Ukraine is '730 days closer to victory', Zelenskyy says as country marks two years of war

People stand at the memorial site for those killed during the war, near Maidan Square in central Kyiv, Ukraine, Feb. 24, 2024.
People stand at the memorial site for those killed during the war, near Maidan Square in central Kyiv, Ukraine, Feb. 24, 2024. Copyright AP Photo/Efrem Lukatsky
Copyright AP Photo/Efrem Lukatsky
By Méabh Mc Mahon in Kyiv, Alice Tidey in Brussels
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Saturday marks the second anniversary of the start of Russia's full-scale invasion of Ukraine with several EU leaders including Commission chief Ursula von der Leyen travelling to Kyiv to express support.

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Ursula von der Leyen, Belgium's Alexander de Croo, Italy's Giorgia Meloni, and Canada's Justin Trudeau arrived in Kyiv on Saturday morning as the country marks two years of war with Russia.

The European Commission chief said ahead of her arrival that the trip to the war-torn country, her seventh since Russia first rolled its tanks into Ukraine on February 24, 2022, is "to celebrate the extraordinary resistance of the brave Ukrainian people" and give "moral support" to Ukrainians.

De Croo is there as the leader of the country holding the rotating six-month presidency of the Council of the EU, Giorgia Meloni as the current chair of the G7, and Trudeau as a NATO representative. 

G7 countries - Canada, France, Germany, Italy, Japan, the United Kingdom and the United States - will meet virtually this afternoon with Ukrainian President Volodymyr Zelenskyy expected to join.

'For as long as it takes'

During a ceremony at Hostomel airport, an airfield about 20km away from Kyiv which was the scene of the first major battle between Russian and Ukrainian forces on February 24, 2022, von der Leyen praised Ukrainian resistance and said "we are here to tell you that Europe will continue to stand at your side, for as long as it takes."

"With more financial support, more ammunition, more training for your troops, more air defences, and more investments in Europe's and Ukraine's defence industries."

"There will be victory for Ukraine. There will be peace and prosperity. And there will be Europe," she added.

Zelenskyy, meanwhile, told his citizens that the country is "730 days closer to victory".

"Any normal person wants the war to end. But none of us will allow our Ukraine to end. That's why when it comes to ending the war, we always add – on our terms. That's why next to the word "peace," the word "just" always sounds. That's why in future history, next to the word Ukraine, the word "independent" will always stand," he added.

'Everyone has lost something'

In the Ukrainian capital, the mood was subdued on Saturday morning as locals relive the horrors of that day when the worst scenario came true.

"It is strange to call it an anniversary. Anniversaries are for celebrating something nice," one young girl told Euronews' Meabh McMahon on Saturday morning in Kyiv.

"There is war but locals are finding ways to cope. Everyone is damaged, everyone has lost something." A Kyiv-based Ukrainian official also said after what he described as a "heavy night in Kyiv."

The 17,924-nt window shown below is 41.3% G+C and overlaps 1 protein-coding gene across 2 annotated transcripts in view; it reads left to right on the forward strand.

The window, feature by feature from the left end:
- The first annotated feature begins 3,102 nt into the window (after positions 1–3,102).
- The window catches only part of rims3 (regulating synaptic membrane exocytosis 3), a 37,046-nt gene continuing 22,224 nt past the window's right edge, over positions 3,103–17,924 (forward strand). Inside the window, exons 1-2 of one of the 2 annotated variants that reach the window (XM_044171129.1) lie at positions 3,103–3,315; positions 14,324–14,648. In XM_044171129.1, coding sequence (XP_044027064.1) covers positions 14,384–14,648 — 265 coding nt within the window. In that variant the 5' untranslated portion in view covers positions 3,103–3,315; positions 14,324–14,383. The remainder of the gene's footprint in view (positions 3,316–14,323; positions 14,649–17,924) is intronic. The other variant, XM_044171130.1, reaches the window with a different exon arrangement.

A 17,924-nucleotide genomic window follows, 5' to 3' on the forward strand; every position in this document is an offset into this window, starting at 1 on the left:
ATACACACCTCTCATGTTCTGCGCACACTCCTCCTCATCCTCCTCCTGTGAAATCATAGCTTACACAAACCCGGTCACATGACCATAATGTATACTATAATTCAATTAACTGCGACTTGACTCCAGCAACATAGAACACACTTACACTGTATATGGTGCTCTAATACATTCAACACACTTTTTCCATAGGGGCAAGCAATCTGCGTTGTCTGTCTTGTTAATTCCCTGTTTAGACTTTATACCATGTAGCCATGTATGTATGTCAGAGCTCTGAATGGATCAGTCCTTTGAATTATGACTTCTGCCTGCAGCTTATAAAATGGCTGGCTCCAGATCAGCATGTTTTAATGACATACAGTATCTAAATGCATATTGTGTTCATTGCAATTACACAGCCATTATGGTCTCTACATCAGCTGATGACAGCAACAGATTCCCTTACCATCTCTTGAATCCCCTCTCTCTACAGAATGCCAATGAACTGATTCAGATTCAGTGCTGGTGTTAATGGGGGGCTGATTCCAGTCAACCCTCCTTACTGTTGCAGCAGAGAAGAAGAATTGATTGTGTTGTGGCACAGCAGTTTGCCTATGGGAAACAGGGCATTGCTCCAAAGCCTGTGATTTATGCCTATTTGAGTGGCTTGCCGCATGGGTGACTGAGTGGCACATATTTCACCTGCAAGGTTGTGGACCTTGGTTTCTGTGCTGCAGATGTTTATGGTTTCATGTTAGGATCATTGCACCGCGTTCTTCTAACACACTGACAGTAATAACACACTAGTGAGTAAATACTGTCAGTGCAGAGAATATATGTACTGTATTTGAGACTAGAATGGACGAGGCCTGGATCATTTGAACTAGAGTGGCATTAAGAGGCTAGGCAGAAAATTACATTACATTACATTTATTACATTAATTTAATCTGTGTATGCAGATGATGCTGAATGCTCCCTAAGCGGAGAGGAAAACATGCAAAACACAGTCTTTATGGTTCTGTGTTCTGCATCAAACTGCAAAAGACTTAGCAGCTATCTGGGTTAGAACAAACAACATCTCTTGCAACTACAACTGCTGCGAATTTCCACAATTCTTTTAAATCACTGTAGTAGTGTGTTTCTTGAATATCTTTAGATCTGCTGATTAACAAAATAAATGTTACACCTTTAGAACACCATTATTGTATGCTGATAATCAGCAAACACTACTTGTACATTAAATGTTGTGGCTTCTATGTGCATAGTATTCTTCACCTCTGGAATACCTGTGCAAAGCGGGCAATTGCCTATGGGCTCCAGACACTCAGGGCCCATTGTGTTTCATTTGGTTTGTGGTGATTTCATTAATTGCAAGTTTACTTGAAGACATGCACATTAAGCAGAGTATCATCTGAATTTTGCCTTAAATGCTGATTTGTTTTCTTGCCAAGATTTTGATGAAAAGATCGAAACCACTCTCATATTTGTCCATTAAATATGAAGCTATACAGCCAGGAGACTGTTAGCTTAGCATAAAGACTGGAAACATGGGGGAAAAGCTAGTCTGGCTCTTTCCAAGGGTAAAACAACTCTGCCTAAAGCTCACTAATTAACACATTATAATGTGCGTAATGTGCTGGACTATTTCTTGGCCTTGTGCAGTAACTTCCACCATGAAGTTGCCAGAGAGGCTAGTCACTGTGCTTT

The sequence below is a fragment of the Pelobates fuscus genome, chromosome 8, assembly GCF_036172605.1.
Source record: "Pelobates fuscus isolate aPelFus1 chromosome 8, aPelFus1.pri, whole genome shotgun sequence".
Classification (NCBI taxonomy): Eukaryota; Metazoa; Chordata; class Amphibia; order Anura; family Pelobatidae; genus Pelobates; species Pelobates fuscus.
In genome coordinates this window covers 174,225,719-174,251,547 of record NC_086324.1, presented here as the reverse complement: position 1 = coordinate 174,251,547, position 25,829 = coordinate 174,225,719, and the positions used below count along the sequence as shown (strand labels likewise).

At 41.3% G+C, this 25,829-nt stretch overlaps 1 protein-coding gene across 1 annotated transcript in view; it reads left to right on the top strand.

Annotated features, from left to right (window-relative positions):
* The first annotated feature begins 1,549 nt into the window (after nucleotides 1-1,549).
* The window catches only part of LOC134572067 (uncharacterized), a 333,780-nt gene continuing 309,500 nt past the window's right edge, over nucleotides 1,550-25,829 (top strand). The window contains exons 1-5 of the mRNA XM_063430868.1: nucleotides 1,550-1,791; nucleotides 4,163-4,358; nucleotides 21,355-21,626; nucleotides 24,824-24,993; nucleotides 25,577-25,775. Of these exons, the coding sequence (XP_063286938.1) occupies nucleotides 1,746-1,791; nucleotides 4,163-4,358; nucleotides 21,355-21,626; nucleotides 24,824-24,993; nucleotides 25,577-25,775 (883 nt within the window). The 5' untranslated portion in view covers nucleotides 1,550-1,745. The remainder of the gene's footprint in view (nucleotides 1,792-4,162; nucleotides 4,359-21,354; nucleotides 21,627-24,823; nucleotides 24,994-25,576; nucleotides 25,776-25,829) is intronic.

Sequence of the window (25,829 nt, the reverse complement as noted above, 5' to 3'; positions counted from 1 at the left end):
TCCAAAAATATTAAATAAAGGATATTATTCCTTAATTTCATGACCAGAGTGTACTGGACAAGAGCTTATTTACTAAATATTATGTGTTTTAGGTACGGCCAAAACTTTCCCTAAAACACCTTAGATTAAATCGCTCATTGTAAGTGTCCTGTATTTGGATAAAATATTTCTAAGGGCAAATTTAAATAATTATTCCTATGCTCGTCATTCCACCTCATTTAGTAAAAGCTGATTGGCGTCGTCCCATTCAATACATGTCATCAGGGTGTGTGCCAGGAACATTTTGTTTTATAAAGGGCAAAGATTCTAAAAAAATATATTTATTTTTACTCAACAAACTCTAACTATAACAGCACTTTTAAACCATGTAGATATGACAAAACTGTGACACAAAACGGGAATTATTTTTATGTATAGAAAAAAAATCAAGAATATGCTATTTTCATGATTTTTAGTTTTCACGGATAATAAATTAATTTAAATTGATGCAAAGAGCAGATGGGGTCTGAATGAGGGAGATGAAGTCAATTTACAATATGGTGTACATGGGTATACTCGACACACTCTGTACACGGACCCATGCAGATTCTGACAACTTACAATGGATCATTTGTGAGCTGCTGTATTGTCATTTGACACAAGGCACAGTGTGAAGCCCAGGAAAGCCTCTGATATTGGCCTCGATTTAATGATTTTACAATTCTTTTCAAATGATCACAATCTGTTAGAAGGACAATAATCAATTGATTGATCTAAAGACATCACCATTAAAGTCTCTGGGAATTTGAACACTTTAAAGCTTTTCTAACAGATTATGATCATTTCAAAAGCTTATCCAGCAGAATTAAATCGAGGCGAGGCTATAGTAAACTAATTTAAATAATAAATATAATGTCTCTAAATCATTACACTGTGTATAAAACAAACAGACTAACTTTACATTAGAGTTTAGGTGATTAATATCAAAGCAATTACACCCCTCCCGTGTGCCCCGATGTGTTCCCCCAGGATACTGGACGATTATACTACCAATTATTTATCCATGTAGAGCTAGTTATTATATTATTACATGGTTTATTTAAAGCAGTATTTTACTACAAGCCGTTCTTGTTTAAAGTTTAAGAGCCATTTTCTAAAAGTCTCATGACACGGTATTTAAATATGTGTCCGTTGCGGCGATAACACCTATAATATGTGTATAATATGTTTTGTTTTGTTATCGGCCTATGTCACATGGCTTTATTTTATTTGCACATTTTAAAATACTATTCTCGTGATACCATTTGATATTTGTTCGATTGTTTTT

People, he added, go to the cinema hoping they will be able to watch a full movie and not be interrupted by an alarm warning of incoming Russian strikes. Children, who often cannot physically attend school because most lack shelters against drones and missiles, play in the streets.

Kyiv residents appear to be going about their daily lives amidst the sirens and shocks yet the country's allies have to fight accusations of war fatigue.

Allies struggle to swiftly approve support

Both the EU and the US have this week announced new sanctions against Russia. The 13th package from Brussels targets companies from third countries including China, India, and Turkey, that allow Russia to circumvent Western sanctions and get hold of forbidden items.

Washington will, meanwhile, impose 500 new sanctions on Russia for its ongoing invasion and the death last week in a penal colony of the country's fiercest Kremlin critic, Alexei Navalny.

But it took EU leaders several weeks to approve a €50 billion package of support to Ukraine that will allow the government to continue financing some essential services over the next four years. And discussions over a special EU fund to ramp up deliveries of weapons to Ukraine are still very much ongoing.

In the US, a package of assistance worth about €55 billion has been stuck in Congress for weeks.

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This is despite Ukraine warning it is suffering from a critical shortage of weapons that is allowing Russia to adapt and set the pace with the recent fall of Avdiivka one consequence of this.

'More support is on the way'

In a video statement posted on Saturday on X, formerly Twitter, NATO chief Jens Stoltenberg stressed that "the situation on the battlefield remains extremely serious" and that "there are no indications" that Russian President Vladimir Putin "is preparing for peace".

"More support is on the way," he promised, adding: "Ukraine will join NATO. It is not a question of if, but when."

Over the past few weeks, Zelenskyy has signed bilateral security agreements with the UK, Germany and France.

The Elysée Palace said on Saturday that as part of the deal, "France is committed to providing up to €3 billion in additional military aid for Ukraine in 2024." The UK, meanwhile also announced that it will spend a further £245 million (€286 million) over the next year to "procure and invigorate supply chains to produce urgently needed artillery ammunition to boost Ukraine’s reserves."

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